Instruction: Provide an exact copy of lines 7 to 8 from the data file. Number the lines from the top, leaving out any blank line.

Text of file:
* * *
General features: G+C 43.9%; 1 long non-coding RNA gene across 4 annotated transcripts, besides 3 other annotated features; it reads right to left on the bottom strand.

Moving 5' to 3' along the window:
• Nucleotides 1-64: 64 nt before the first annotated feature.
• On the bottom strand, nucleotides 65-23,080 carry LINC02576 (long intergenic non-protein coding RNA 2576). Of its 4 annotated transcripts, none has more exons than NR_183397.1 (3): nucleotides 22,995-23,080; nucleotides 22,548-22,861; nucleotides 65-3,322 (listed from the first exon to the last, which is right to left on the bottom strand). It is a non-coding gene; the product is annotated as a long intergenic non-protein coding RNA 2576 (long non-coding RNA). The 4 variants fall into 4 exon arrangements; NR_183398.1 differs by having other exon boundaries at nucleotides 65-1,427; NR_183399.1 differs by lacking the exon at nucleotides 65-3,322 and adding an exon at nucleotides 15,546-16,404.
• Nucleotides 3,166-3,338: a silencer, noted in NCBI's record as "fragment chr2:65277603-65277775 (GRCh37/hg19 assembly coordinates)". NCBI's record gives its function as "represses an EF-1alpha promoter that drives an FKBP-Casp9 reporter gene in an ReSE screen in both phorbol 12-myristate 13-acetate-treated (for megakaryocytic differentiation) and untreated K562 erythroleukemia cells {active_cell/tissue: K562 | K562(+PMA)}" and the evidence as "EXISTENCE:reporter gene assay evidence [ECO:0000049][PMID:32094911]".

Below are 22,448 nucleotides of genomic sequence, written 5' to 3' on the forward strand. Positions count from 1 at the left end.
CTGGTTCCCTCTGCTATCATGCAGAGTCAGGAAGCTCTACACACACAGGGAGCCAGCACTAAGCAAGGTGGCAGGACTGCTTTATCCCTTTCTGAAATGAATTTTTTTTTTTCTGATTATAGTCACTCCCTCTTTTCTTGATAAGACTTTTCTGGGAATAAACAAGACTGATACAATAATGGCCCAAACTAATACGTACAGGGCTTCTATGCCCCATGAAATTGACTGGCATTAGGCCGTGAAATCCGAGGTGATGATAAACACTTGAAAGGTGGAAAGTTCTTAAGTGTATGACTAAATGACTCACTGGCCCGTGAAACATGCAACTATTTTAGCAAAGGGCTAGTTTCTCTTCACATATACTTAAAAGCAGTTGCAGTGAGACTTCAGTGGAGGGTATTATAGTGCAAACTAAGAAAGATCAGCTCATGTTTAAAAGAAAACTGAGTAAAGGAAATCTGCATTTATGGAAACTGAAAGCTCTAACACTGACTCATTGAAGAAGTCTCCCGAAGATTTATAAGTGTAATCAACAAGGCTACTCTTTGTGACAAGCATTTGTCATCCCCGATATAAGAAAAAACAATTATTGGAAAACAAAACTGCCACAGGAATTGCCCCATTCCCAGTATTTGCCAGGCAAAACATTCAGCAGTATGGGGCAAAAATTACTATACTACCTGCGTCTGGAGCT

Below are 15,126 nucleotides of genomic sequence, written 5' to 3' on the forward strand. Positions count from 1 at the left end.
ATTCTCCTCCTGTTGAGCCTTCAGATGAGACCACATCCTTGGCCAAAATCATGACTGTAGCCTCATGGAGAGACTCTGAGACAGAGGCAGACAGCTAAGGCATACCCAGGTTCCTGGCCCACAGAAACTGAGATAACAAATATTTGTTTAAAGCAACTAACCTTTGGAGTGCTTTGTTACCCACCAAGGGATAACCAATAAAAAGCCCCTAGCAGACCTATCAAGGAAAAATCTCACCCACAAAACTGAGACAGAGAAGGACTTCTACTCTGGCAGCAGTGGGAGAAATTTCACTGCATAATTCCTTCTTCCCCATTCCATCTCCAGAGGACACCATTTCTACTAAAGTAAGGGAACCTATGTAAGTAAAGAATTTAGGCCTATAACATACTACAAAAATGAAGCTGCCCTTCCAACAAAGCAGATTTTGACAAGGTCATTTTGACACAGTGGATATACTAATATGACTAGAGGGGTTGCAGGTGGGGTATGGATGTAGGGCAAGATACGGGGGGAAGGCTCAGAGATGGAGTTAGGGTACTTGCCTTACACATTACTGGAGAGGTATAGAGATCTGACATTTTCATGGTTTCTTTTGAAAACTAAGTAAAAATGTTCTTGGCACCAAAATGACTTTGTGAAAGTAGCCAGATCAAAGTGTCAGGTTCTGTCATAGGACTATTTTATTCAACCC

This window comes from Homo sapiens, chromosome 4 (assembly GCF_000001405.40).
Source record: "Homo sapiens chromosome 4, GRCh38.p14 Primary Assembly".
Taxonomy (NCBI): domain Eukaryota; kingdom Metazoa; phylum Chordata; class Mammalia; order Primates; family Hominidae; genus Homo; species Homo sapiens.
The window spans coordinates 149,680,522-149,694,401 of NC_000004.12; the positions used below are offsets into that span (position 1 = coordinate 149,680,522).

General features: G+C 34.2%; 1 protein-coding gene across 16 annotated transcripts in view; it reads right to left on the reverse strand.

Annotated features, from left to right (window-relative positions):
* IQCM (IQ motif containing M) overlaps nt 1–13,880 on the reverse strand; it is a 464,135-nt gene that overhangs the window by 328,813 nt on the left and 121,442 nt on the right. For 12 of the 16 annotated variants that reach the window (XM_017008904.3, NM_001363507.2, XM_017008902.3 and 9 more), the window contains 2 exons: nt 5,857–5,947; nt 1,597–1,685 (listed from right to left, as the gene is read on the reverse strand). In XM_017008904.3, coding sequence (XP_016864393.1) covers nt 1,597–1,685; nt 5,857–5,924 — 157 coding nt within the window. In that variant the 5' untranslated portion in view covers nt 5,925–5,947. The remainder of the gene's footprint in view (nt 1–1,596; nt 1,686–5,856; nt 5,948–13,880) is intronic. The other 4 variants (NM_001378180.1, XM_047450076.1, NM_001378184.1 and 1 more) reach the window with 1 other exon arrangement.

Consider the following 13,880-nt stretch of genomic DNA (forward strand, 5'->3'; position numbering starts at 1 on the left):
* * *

CTGGTTCCCTCTGCTATCATGCAGAGTCAGGAAGCTCTACACACACAGGGAGCCAGCACTAAGCAAGGTGGCAGGACTGCTTTATCCCTTTCTGAAATGAATTTTTTTTTTTCTGATTATAGTCACTCCCTCTTTTCTTGATAAGACTTTTCTGGGAATAAACAAGACTGATACAATAATGGCCCAAACTAATACGTACAGGGCTTCTATGCCCCATGAAATTGACTGGCATTAGGCCGTGAAATCCGAGGTGATGATAAACACTTGAAAGGTGGAAAGTTCTTAAGTGTATGACTAAATGACTCACTGGCCCGTGAAACATGCAACTATTTTAGCAAAGGGCTAGTTTCTCTTCACATATACTTAAAAGCAGTTGCAGTGAGACTTCAGTGGAGGGTATTATAGTGCAAACTAAGAAAGATCAGCTCATGTTTAAAAGAAAACTGAGTAAAGGAAATCTGCATTTATGGAAACTGAAAGCTCTAACACTGACTCATTGAAGAAGTCTCCCGAAGATTTATAAGTGTAATCAACAAGGCTACTCTTTGTGACAAGCATTTGTCATCCCCGATATAAGAAAAAACAATTATTGGAAAACAAAACTGCCACAGGAATTGCCCCATTCCCAGTATTTGCCAGGCAAAACATTCAGCAGTATGGGGCAAAAATTACTATACTACCTGCGTCTGGAGCT

Below are 15,126 nucleotides of genomic sequence, written 5' to 3' on the forward strand. Positions count from 1 at the left end.